Fredriksten fortress overlooking Norwegian city Halden; Shutterstock ID 1467502673; your: Bridget Brown; gl: 65050; netsuite: Online Editorial; full: POI Image Update


Fredriksten Fortress & Museums

Southern Norway

Crowning the hilltop behind Halden is the 1661 Fredriksten Fortress, which has resisted six Swedish sieges and never been captured. The fortress covers a large area, much of which is grassy expanses and tumble-down walls, but there are a couple of interesting museums, a restored cobbled street and great views. The whole place is brought entertainingly to life through the guided tours.


On 28 July 1660 King Fredrik III of Denmark issued a declaration ordering a more sturdy fortification above Halden. The pentagonal citadel (as well as the adjoining Gyldenløve Fort to the east) was constructed across two parallel hills from 1661 to 1671, and augmented between 1682 and 1701. Its crowning event came on 11 December 1718, when the war-mongering Swede King Karl XII was shot dead on the site (a monument now marks the spot).

Museums & Historic Sites

The museums in the castle grounds cover various facets of the fortress' history. Downhill from the main entrance, the War Museum contains military artefacts and a variety of information on Halden's experiences of war from 1660 onwards, including details about the Norwegian independence movement in 1905. A tunnel leads up into Prince Christian's Bastion – the main vantage point for the fortress' defenders. A broader sweep of Halden's history is outlined in the Byen Brenner Museum ('City in Flames' Museum) about halfway down the main thoroughfare. Displays in the Gamle Kommandantbolig (Commandant's Residence) cover the history of trade and relations with neighbouring Sweden. The building itself was constructed between 1754 and 1758 and damaged by fire in 1826. After renovation it was used as a powder laboratory, armoury and barracks. Note the Fredrik V monogram over the doorway.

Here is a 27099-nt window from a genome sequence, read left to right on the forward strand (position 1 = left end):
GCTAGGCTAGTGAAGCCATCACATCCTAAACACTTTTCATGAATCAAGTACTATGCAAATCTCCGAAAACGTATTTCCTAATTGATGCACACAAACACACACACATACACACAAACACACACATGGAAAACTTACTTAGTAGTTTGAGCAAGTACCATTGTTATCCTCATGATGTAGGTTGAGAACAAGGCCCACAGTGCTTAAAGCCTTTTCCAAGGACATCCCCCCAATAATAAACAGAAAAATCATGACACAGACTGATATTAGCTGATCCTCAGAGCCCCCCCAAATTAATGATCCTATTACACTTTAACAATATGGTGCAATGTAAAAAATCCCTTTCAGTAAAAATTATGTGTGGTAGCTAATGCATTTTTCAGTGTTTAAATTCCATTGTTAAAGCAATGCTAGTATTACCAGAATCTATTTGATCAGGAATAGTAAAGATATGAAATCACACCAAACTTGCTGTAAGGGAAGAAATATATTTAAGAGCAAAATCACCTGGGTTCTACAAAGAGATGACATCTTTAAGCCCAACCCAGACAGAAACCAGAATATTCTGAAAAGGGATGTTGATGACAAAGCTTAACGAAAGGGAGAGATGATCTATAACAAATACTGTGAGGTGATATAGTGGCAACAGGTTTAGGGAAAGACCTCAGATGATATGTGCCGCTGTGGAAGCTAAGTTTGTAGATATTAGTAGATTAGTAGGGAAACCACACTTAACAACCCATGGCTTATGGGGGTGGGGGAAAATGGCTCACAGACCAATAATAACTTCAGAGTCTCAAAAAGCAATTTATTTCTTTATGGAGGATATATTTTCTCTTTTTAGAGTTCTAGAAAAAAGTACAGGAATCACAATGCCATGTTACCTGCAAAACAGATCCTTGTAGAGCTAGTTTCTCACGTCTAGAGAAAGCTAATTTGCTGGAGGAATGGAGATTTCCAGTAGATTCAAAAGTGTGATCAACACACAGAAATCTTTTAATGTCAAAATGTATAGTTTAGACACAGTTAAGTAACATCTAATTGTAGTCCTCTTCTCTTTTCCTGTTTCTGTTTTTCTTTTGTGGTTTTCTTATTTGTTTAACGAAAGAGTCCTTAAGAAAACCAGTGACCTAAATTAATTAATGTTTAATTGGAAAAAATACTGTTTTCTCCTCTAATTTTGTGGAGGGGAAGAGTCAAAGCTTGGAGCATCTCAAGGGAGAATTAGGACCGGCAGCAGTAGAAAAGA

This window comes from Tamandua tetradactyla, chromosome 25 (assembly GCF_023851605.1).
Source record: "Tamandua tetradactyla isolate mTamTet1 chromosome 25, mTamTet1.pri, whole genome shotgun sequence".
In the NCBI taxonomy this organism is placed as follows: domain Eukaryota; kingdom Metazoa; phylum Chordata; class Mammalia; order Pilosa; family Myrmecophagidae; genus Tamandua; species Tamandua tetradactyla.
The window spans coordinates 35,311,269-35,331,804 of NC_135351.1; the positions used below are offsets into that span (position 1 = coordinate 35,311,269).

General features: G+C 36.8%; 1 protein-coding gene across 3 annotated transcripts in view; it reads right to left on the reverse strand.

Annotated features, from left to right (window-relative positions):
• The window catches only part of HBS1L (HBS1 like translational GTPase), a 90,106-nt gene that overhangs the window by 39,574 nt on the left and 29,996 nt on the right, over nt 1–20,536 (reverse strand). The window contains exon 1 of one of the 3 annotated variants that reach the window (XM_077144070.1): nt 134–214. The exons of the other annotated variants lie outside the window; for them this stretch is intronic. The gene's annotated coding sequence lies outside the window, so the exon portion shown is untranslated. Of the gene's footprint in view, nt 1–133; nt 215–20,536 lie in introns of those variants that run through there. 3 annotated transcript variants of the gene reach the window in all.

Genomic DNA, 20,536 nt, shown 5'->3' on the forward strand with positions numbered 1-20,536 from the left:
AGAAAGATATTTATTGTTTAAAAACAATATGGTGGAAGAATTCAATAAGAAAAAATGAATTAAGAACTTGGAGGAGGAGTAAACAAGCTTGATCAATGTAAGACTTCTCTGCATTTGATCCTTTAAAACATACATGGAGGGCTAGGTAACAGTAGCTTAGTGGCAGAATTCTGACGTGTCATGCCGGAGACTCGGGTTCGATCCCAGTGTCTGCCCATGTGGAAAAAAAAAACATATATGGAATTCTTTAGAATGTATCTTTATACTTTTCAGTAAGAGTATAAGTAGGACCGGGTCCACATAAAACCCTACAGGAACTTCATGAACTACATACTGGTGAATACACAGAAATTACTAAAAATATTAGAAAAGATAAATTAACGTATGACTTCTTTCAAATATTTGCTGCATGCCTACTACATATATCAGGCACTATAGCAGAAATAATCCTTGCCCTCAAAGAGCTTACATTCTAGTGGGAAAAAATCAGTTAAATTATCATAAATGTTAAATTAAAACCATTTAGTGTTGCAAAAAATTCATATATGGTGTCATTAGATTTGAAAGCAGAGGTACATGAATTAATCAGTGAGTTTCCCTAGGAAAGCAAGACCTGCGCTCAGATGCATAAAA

Perhaps the most interesting sites are the brewery, which once produced up to 3000L of beer a day, and the bakery ovens, which baked bread for up to 5000 soldiers. There's also a multimedia presentation and shop at the Infosenter, just inside the main entrance of the fortress.

There are many intriguing old buildings dotted around the fortress, but even better are the views over Halden.


Guided tours of the fortress and the buildings on the grounds are in Norwegian or English. At other times you can take an audio tour (50kr). There are also self-guided ghost tours, in which you're almost guaranteed to see the fortress' famous 'Lady in White'…

On Tuesday and Wednesday evenings in season various dance and musical shows are staged in the fortress grounds. The Wednesday night show is actually part of a national TV show, Allsangpå Grensen (Sing Along).


To reach the fortress from the town, a half-overgrown cobbled footpath climbs from the top of Festningsgata in Sørhalden (a neighbourhood of 19th-century sea captains' cottages) up the unkempt lilac-covered slopes. The road for cars leads up from the same street.

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